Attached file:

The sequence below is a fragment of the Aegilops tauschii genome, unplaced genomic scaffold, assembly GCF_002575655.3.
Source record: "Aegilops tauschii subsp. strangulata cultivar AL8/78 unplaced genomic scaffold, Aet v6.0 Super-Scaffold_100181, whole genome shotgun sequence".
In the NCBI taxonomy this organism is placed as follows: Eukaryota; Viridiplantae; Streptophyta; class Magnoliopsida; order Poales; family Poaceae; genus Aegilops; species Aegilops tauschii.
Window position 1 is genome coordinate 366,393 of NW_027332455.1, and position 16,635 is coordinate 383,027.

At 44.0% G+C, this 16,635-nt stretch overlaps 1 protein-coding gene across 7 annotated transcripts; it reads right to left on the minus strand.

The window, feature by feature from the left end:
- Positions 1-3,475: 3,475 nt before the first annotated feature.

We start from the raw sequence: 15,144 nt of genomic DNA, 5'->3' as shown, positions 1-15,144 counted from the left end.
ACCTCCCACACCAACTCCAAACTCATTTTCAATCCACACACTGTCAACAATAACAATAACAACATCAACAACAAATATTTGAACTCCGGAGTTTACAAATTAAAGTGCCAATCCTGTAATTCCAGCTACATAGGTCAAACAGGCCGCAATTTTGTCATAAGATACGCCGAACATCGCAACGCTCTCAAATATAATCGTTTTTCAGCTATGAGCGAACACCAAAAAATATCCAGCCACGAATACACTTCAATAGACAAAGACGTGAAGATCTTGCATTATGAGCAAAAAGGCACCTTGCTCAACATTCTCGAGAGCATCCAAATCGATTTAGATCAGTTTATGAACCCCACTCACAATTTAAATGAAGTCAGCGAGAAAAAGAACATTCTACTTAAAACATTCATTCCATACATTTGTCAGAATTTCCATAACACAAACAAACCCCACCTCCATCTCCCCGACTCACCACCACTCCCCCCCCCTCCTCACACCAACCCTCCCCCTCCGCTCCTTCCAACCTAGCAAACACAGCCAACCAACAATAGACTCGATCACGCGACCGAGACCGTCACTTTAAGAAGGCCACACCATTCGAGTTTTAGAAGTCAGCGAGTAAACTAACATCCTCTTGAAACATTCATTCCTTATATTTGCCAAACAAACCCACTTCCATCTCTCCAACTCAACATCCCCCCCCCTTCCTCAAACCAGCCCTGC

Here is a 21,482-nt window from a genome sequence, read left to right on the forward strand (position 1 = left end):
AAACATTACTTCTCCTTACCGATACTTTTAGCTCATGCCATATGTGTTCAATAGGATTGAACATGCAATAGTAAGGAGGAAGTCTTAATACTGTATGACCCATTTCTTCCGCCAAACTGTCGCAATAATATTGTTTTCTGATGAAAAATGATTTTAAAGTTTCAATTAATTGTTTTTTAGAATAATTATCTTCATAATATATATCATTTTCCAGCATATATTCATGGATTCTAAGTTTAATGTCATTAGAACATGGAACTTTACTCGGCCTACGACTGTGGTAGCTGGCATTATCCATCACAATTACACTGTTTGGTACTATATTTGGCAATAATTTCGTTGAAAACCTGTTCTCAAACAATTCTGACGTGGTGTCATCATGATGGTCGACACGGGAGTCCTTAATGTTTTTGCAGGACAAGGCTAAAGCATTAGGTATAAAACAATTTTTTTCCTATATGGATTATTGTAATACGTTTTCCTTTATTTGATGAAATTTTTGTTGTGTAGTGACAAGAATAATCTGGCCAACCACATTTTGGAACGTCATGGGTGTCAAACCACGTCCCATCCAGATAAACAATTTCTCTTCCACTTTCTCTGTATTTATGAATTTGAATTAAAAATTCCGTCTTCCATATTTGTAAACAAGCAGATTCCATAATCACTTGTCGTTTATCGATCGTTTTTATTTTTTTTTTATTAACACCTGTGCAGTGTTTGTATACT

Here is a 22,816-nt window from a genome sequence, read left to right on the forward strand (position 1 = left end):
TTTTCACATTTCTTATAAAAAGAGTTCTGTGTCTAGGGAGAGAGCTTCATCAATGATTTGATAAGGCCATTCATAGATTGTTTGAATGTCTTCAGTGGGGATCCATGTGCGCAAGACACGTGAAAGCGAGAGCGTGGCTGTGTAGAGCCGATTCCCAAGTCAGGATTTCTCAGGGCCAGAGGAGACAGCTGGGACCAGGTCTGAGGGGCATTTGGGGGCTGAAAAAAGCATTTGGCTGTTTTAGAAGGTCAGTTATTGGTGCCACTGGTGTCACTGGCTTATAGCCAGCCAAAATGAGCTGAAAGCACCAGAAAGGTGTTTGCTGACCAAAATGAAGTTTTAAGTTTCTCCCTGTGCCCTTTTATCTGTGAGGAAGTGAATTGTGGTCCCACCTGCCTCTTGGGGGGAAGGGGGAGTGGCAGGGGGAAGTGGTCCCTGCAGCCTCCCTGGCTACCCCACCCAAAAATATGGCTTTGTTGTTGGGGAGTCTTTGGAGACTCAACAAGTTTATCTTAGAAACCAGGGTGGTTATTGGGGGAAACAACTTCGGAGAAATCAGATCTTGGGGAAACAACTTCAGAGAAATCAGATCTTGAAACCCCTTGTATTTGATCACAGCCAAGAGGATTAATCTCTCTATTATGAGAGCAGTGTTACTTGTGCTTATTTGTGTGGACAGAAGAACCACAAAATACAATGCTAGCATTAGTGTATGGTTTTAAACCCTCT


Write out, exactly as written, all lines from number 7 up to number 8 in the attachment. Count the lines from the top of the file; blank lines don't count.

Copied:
- Positions 1-3,475: 3,475 nt before the first annotated feature.

We start from the raw sequence: 15,144 nt of genomic DNA, 5'->3' as shown, positions 1-15,144 counted from the left end.